A child only eight days old was already beginning the blood-shedding that would fulfill His perfect manhood. The cradle was tinged with crimson, a token of Calvary. The Precious Blood was beginning its long pilgrimage. Within an octave of His birth, Christ obeyed a law of which He Himself was the Author, a law which was to find its last application in Him. There had been sin in human blood, and now blood was already being poured out to do away with sin. As the East catches at sunset the colors of the West, so does the Circumcision reflect Calvary.

Must He begin redeeming all at once? Cannot the Cross wait? There will be plenty of time for it. Coming straight from the Father's Arm to the arms of His earthly mother, He is carried in her arms to His first Calvary. Many years later He will be taken from her arms again, after the bruising of the flesh on the Cross, when the Father's work is done.

Mary, Mother of God

Ordinary Time

Mary’s divine motherhood broadens the Christmas spotlight. Mary has an important role to play in the Incarnation of the Second Person of the Blessed Trinity. She consents to God’s invitation conveyed by the angel (Luke 1:26-38). Elizabeth proclaims: “Most blessed are you among women and blessed is thefruit of your womb. And how does this happen to me, that the mother of my Lordshould come to me?” (Luke 1:42-43, emphasis added). Mary’s role as mother of God places her in a unique position in God’s redemptive plan.

Without naming Mary, Paul asserts that “God sent his Son, born of a woman, born under the law” (Galatians 4:4). Paul’s further statement that “God sent the spirit of his Son into our hearts, crying out ‘Abba, Father!’“ helps us realize that Mary is mother to all the brothers and sisters of Jesus.

Some theologians also insist that Mary’s motherhood of Jesus is an important element in God’s creative plan. God’s “first” thought in creating was Jesus. Jesus, the incarnate Word, is the one who could give God perfect love and worship on behalf of all creation. As Jesus was “first” in God’s mind, Mary was “second” insofar as she was chosen from all eternity to be his mother.

The precise title “Mother of God” goes back at least to the third or fourth century. In the Greek form Theotokos (God-bearer), it became the touchstone of the Church’s teaching about the Incarnation. The Council of Ephesus in 431 insisted that the holy Fathers were right in calling the holy virgin Theotokos. At the end of this particular session, crowds of people marched through the street shouting: “Praised be the Theotokos!” The tradition reaches to our own day. In its chapter on Mary’s role in the Church, Vatican II’s Dogmatic Constitution on the Church calls Mary “Mother of God” 12 times.


Other themes come together at today’s celebration. It is the Octave of Christmas: Our remembrance of Mary’s divine motherhood injects a further note of Christmas joy. It is a day of prayer for world peace: Mary is the mother of the Prince of Peace. It is the first day of a new year: Mary continues to bring new life to her children—who are also God’s children.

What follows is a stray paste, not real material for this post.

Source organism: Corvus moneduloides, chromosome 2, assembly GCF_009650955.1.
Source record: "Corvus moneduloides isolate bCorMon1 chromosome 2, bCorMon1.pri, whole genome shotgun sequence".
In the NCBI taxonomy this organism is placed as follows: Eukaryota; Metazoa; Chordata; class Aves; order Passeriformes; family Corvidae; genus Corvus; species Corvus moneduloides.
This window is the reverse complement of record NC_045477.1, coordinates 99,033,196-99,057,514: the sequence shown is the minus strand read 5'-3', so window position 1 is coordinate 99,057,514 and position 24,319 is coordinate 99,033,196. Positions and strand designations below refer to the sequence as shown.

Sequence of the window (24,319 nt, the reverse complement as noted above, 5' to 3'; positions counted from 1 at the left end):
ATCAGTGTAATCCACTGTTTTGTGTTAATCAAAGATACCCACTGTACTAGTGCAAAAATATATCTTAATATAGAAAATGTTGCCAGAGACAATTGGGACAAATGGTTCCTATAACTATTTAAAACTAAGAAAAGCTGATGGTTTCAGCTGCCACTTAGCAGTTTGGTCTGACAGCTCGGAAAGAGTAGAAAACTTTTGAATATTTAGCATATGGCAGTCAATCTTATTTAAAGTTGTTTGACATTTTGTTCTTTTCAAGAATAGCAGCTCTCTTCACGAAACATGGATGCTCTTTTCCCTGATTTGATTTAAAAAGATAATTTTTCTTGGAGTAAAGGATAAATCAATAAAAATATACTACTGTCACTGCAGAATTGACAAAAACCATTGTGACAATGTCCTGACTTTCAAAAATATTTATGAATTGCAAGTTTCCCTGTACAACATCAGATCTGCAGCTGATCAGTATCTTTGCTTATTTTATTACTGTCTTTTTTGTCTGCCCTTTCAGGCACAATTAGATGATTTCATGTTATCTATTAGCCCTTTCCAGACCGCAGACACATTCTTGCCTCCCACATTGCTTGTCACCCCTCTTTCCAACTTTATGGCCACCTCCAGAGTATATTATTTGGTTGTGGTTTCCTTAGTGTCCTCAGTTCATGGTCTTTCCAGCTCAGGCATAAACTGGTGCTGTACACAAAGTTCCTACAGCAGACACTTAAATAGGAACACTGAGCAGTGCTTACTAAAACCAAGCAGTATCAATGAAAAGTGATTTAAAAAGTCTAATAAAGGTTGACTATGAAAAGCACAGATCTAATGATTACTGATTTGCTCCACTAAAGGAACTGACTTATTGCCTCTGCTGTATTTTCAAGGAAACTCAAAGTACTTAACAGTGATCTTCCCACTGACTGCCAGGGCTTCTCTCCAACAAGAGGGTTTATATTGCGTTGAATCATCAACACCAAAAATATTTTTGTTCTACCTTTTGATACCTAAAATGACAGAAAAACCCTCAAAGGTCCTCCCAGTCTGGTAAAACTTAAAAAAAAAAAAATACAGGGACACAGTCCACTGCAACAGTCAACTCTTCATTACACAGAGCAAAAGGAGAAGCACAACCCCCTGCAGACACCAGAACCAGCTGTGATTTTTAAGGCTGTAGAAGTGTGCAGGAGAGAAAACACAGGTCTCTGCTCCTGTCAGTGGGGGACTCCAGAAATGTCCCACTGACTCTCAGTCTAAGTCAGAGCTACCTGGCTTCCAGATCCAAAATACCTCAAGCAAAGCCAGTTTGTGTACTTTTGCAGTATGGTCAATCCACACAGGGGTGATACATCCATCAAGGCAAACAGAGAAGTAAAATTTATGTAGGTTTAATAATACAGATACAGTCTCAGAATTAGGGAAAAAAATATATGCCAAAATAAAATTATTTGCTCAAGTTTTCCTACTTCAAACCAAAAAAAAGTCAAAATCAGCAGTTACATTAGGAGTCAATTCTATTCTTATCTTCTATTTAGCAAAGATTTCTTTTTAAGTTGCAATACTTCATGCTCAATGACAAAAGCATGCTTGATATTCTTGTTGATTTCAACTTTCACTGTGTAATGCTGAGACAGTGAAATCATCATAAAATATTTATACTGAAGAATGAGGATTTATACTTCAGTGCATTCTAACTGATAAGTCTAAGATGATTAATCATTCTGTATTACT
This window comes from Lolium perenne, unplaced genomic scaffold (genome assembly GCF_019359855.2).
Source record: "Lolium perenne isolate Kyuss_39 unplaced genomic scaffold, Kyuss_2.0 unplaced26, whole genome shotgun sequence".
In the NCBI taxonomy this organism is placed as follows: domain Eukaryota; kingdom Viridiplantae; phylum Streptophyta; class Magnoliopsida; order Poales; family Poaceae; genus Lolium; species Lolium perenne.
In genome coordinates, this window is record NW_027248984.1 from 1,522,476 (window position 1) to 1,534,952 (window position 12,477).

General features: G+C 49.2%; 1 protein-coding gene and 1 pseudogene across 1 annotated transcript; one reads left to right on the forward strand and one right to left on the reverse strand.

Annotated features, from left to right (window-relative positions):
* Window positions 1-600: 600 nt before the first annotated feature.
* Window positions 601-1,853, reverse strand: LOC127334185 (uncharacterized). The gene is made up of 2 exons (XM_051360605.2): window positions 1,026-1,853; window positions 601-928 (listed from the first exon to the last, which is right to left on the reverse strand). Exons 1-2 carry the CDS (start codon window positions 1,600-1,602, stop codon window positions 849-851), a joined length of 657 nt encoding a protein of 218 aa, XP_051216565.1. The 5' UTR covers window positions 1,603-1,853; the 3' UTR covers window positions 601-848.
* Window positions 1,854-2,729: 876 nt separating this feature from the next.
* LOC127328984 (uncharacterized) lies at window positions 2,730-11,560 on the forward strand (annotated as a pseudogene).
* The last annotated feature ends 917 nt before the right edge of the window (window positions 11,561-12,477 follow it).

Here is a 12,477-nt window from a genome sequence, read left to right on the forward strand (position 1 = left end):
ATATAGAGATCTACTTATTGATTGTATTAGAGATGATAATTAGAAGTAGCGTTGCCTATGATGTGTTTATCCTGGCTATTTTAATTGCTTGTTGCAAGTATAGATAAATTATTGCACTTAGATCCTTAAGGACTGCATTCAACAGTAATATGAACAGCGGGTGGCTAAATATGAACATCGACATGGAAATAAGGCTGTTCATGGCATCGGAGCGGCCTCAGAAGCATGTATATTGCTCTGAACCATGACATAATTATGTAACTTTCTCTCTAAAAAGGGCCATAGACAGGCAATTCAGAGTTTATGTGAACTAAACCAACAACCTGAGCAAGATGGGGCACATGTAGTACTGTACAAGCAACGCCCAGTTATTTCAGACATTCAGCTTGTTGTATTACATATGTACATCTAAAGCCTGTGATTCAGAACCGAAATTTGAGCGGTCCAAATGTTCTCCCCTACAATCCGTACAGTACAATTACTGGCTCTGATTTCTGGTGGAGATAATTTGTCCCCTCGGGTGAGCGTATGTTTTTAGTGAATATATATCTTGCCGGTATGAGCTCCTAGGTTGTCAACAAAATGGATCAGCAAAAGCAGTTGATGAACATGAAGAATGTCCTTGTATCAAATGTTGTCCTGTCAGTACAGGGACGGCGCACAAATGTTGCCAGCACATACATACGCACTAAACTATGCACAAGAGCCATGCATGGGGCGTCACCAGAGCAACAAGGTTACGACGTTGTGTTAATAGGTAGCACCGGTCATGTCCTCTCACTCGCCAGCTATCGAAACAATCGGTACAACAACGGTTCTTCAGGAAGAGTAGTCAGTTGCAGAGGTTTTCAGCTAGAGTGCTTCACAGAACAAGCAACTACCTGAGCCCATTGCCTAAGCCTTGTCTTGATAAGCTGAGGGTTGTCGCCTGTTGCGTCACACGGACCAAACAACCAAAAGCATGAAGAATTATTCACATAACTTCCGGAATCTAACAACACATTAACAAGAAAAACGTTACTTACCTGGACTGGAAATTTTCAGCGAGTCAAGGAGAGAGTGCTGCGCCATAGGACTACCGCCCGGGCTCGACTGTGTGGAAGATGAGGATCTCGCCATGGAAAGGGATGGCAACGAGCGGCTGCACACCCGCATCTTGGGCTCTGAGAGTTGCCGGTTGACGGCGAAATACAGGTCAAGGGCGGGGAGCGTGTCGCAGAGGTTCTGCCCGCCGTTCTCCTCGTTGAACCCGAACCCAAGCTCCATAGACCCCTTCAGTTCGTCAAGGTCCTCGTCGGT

“The Blessed Virgin was eternally predestined, in conjunction with the incarnation of the divine Word, to be the Mother of God. By decree of divine Providence, she served on earth as the loving mother of the divine Redeemer, an associate of unique nobility, and the Lord’s humble handmaid. She conceived, brought forth, and nourished Christ” (Vatican II, Dogmatic Constitution on the Church, 61).

Daily Meditation

Walk With Me, Jesus:

At the end of Matthew's Gospel, Jesus assures us that He will be with us. He does not promise that our lives will be easy but he does assure us that He will walk with us intimately.

Quote by S. Padre Pio:

Modesty is the virtue which more than any other, reveals the affections of the heart.

Divine Mercy Reflection

Introduction – 365 Days of Divine Mercy begins!

The world we find ourselves living in today is a world of increasing violence, chaos, despair and interior isolation. It’s a world in which so many are connected through the means of modern communication, such as through the daily headlines and social media. As a result, we are increasingly aware of the countless problems and tragedies that so many people face each and every day. These tragedies are becoming a means of constant curiosity, satisfaction, and even obsession for so many.

As a result of being constantly bombarded with the sensational problems in our world, we are drawn in, daily, to the painful drama of a fallen world. We see sin and its consequences everywhere we look and it takes a toll on our souls.

So how do we deal with this constant awareness of the evils, sins and pain of so many people on such a regular basis? The only answer to that is what this book is all about: The Divine Mercy.

The Divine Mercy must become the lens through which we see all things. It must become the filter for everything we take in and everything we give out. The Divine Mercy is so deeply needed today and we can rest assured that He who is divine, desires to bestow this precious gift in abundance.